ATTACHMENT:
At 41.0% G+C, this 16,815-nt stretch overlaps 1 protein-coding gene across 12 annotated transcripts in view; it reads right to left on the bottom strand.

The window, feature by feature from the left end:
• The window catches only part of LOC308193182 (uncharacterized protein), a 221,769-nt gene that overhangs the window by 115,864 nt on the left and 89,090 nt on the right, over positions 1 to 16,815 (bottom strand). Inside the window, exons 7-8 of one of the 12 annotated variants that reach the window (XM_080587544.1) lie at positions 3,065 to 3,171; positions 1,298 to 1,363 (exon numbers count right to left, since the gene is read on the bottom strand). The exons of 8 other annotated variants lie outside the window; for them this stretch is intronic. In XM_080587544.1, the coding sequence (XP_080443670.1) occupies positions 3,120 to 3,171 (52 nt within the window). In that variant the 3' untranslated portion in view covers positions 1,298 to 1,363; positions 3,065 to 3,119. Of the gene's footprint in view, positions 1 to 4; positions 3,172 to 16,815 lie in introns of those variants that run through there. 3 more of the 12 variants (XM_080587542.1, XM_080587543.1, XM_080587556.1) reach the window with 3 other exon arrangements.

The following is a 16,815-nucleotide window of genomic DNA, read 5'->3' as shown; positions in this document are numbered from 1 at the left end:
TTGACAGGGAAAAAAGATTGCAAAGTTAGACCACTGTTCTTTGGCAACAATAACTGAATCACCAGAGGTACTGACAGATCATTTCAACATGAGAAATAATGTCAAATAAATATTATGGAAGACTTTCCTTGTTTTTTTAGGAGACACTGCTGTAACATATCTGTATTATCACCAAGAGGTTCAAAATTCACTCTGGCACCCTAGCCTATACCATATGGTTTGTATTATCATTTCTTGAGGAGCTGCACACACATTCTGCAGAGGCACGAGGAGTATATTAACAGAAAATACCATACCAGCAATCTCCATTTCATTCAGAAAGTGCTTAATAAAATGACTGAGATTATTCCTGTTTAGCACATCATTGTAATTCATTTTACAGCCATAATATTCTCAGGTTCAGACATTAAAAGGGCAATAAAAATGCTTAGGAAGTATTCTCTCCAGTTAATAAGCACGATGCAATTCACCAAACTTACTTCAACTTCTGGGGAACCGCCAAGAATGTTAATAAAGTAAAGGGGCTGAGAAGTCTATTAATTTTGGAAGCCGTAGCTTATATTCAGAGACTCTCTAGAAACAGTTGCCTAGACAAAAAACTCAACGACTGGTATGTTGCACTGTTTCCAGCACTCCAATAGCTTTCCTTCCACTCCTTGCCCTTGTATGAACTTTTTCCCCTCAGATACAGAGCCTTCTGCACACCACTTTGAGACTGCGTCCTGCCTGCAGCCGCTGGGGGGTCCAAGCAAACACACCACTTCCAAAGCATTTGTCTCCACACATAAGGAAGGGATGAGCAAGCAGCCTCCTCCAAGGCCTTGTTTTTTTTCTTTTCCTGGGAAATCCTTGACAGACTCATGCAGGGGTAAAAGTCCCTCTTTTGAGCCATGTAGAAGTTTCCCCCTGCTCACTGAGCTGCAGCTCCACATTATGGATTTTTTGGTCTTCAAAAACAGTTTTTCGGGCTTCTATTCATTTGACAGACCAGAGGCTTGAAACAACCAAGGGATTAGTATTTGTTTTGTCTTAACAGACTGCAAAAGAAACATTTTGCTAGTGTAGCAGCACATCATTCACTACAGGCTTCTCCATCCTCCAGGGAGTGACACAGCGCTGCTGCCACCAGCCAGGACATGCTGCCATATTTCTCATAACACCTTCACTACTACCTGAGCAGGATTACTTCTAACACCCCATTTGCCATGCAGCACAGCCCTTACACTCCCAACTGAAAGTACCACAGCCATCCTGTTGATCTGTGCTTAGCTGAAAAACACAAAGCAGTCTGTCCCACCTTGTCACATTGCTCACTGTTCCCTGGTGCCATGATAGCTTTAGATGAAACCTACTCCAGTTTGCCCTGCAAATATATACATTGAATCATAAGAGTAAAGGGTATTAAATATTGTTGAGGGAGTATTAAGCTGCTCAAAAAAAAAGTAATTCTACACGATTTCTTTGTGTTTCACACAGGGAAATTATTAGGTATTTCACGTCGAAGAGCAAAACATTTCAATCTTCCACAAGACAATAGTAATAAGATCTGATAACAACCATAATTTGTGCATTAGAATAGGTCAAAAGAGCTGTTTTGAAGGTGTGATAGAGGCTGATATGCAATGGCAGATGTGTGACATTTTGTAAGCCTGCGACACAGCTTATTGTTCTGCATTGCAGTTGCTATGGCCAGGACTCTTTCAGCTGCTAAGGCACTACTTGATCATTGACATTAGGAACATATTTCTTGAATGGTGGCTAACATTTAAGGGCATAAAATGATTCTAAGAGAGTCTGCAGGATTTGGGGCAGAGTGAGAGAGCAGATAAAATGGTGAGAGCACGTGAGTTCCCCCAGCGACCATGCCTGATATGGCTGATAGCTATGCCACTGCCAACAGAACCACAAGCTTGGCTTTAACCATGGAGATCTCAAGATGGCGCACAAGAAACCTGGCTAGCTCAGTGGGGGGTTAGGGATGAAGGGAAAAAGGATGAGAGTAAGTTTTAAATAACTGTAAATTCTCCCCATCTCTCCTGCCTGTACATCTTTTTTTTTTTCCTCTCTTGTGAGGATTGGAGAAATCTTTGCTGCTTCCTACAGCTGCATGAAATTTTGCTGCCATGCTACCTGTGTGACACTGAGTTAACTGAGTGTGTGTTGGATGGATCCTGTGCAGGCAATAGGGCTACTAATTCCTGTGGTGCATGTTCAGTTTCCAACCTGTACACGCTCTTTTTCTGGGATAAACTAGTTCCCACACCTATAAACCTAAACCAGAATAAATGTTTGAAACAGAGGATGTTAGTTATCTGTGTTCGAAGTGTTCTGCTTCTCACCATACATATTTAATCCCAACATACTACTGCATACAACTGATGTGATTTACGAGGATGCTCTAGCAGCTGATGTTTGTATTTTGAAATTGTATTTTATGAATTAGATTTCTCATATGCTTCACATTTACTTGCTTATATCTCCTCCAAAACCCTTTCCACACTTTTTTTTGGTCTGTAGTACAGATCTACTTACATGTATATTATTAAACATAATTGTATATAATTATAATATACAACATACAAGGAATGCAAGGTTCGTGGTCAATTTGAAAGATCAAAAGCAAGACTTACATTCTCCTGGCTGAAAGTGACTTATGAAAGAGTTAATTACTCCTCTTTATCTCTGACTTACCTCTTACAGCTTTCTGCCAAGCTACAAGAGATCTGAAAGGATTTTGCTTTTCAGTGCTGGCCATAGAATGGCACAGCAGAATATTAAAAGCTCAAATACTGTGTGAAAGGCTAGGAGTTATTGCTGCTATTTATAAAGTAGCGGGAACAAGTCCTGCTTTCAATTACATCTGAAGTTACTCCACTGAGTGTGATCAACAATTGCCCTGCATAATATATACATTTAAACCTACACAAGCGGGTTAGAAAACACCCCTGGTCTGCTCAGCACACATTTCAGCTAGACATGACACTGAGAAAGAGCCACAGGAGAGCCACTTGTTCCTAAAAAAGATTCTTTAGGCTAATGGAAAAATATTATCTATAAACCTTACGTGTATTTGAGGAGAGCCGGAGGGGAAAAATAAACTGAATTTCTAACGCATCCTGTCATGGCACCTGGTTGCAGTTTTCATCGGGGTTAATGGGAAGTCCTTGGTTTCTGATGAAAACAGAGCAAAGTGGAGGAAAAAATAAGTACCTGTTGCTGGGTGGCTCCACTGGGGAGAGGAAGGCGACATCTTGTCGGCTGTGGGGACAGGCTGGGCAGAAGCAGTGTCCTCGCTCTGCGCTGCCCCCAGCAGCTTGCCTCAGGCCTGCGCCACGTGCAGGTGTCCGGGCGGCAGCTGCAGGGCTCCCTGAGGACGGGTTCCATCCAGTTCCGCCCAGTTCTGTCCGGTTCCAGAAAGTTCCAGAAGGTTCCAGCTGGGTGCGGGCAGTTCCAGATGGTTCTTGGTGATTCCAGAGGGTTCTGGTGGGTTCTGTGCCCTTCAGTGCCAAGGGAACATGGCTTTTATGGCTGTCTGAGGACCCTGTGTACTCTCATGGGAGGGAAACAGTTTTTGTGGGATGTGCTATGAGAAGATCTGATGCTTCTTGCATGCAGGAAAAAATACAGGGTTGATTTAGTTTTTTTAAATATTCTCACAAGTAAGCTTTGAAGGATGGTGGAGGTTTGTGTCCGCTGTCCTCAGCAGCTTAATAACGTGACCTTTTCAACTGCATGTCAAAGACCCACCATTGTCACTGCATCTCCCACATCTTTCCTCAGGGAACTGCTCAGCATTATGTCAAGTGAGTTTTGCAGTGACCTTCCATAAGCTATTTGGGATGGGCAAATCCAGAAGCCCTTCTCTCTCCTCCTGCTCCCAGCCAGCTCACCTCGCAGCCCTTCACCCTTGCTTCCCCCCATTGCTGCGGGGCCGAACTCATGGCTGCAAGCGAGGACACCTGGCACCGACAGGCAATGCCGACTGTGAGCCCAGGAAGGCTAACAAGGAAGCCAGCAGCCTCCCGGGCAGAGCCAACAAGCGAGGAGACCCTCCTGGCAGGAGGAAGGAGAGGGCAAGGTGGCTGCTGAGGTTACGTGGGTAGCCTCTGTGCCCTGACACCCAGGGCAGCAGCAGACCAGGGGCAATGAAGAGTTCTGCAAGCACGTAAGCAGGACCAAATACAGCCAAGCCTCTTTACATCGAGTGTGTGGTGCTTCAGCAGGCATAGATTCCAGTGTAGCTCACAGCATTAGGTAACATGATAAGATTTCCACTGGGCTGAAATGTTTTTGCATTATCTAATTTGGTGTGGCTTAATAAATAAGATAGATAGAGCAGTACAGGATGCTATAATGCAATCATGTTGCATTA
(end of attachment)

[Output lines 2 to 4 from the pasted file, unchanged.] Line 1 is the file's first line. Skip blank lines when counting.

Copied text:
The window, feature by feature from the left end:
• The window catches only part of LOC308193182 (uncharacterized protein), a 221,769-nt gene that overhangs the window by 115,864 nt on the left and 89,090 nt on the right, over positions 1 to 16,815 (bottom strand). Inside the window, exons 7-8 of one of the 12 annotated variants that reach the window (XM_080587544.1) lie at positions 3,065 to 3,171; positions 1,298 to 1,363 (exon numbers count right to left, since the gene is read on the bottom strand). The exons of 8 other annotated variants lie outside the window; for them this stretch is intronic. In XM_080587544.1, the coding sequence (XP_080443670.1) occupies positions 3,120 to 3,171 (52 nt within the window). In that variant the 3' untranslated portion in view covers positions 1,298 to 1,363; positions 3,065 to 3,119. Of the gene's footprint in view, positions 1 to 4; positions 3,172 to 16,815 lie in introns of those variants that run through there. 3 more of the 12 variants (XM_080587542.1, XM_080587543.1, XM_080587556.1) reach the window with 3 other exon arrangements.

The following is a 16,815-nucleotide window of genomic DNA, read 5'->3' as shown; positions in this document are numbered from 1 at the left end: